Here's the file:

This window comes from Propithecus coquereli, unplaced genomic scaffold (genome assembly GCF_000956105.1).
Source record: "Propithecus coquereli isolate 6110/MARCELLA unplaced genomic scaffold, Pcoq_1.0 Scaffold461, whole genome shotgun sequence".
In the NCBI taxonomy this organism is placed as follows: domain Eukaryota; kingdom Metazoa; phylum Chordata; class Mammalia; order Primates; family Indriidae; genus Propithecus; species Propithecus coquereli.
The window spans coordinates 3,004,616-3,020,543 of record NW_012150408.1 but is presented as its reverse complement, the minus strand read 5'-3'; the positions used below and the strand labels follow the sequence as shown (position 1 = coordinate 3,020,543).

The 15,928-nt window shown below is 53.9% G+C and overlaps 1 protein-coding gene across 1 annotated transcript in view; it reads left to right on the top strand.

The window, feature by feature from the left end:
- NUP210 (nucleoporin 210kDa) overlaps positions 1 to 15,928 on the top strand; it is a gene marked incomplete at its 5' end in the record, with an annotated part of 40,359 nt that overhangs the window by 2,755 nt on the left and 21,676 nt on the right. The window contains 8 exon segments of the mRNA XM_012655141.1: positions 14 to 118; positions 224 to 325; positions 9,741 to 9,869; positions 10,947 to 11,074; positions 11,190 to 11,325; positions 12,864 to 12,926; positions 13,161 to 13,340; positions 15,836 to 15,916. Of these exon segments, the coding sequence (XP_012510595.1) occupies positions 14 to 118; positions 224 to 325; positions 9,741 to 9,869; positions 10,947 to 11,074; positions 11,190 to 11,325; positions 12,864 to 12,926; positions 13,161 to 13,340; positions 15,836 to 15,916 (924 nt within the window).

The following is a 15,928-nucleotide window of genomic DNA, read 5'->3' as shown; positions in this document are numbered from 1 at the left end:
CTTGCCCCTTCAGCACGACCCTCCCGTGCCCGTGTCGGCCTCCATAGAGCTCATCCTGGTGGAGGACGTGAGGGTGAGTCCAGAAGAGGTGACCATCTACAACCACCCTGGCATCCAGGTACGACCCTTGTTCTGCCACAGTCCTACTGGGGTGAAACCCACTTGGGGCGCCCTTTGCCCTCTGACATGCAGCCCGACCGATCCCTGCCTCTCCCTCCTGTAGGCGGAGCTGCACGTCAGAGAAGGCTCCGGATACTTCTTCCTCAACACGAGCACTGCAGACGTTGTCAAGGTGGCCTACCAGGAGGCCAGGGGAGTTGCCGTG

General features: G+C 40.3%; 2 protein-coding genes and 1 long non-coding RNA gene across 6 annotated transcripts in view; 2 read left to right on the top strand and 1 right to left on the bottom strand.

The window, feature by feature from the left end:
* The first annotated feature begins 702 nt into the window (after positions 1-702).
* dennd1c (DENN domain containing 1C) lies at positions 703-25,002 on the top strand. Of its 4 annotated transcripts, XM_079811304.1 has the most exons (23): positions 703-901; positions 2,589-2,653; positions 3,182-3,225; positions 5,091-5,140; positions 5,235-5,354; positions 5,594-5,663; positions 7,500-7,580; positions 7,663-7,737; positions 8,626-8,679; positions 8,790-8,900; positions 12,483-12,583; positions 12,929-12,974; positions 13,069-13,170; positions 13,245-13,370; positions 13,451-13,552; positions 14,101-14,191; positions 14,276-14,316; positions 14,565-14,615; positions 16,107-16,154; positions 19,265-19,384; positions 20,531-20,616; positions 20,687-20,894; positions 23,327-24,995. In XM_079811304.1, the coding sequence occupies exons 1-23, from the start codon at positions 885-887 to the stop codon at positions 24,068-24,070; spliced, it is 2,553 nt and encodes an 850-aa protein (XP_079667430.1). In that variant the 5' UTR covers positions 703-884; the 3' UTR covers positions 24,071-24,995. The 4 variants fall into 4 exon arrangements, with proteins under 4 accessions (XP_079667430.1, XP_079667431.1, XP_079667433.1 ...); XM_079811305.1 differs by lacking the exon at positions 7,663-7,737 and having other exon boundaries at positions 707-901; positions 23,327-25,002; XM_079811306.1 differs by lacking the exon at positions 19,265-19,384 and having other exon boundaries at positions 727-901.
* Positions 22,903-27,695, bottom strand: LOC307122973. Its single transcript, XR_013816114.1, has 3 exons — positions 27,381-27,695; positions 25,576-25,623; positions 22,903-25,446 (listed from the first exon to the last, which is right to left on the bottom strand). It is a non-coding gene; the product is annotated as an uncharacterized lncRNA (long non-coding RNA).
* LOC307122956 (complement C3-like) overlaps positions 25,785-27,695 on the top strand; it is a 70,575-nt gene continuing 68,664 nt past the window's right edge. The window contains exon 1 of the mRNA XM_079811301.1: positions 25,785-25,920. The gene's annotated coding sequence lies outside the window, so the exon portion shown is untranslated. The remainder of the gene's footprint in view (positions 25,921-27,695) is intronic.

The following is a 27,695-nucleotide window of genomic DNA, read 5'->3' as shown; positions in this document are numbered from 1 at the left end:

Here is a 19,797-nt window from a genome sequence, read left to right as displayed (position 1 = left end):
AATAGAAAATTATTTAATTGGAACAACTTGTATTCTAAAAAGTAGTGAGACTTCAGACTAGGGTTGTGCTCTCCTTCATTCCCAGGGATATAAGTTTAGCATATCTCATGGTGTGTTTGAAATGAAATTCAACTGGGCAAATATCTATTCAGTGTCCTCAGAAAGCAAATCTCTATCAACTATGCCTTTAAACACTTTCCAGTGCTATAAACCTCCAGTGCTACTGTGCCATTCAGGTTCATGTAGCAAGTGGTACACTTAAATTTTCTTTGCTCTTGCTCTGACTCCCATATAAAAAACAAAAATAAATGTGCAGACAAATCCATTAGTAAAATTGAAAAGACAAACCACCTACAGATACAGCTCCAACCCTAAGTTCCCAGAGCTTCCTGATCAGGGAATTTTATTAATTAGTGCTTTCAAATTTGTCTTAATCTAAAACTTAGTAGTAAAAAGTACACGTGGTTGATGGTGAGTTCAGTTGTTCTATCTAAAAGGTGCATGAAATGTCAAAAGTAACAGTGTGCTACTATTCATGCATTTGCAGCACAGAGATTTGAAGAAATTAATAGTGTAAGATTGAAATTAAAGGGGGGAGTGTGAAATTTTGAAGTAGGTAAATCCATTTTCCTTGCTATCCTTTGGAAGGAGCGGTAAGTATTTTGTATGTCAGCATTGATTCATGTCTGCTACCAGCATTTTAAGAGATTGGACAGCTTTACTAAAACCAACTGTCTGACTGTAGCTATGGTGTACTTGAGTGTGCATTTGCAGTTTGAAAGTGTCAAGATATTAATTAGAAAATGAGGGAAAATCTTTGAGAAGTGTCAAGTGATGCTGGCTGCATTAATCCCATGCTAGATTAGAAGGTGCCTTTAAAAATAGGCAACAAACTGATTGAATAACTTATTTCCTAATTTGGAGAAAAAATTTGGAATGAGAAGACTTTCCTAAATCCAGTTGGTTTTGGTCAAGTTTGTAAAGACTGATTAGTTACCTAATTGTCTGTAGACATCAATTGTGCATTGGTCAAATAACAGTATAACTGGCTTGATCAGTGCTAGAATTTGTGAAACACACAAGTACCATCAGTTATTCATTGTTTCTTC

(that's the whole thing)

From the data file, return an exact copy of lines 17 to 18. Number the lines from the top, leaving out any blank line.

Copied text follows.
Here is a 19,797-nt window from a genome sequence, read left to right as displayed (position 1 = left end):
AATAGAAAATTATTTAATTGGAACAACTTGTATTCTAAAAAGTAGTGAGACTTCAGACTAGGGTTGTGCTCTCCTTCATTCCCAGGGATATAAGTTTAGCATATCTCATGGTGTGTTTGAAATGAAATTCAACTGGGCAAATATCTATTCAGTGTCCTCAGAAAGCAAATCTCTATCAACTATGCCTTTAAACACTTTCCAGTGCTATAAACCTCCAGTGCTACTGTGCCATTCAGGTTCATGTAGCAAGTGGTACACTTAAATTTTCTTTGCTCTTGCTCTGACTCCCATATAAAAAACAAAAATAAATGTGCAGACAAATCCATTAGTAAAATTGAAAAGACAAACCACCTACAGATACAGCTCCAACCCTAAGTTCCCAGAGCTTCCTGATCAGGGAATTTTATTAATTAGTGCTTTCAAATTTGTCTTAATCTAAAACTTAGTAGTAAAAAGTACACGTGGTTGATGGTGAGTTCAGTTGTTCTATCTAAAAGGTGCATGAAATGTCAAAAGTAACAGTGTGCTACTATTCATGCATTTGCAGCACAGAGATTTGAAGAAATTAATAGTGTAAGATTGAAATTAAAGGGGGGAGTGTGAAATTTTGAAGTAGGTAAATCCATTTTCCTTGCTATCCTTTGGAAGGAGCGGTAAGTATTTTGTATGTCAGCATTGATTCATGTCTGCTACCAGCATTTTAAGAGATTGGACAGCTTTACTAAAACCAACTGTCTGACTGTAGCTATGGTGTACTTGAGTGTGCATTTGCAGTTTGAAAGTGTCAAGATATTAATTAGAAAATGAGGGAAAATCTTTGAGAAGTGTCAAGTGATGCTGGCTGCATTAATCCCATGCTAGATTAGAAGGTGCCTTTAAAAATAGGCAACAAACTGATTGAATAACTTATTTCCTAATTTGGAGAAAAAATTTGGAATGAGAAGACTTTCCTAAATCCAGTTGGTTTTGGTCAAGTTTGTAAAGACTGATTAGTTACCTAATTGTCTGTAGACATCAATTGTGCATTGGTCAAATAACAGTATAACTGGCTTGATCAGTGCTAGAATTTGTGAAACACACAAGTACCATCAGTTATTCATTGTTTCTTC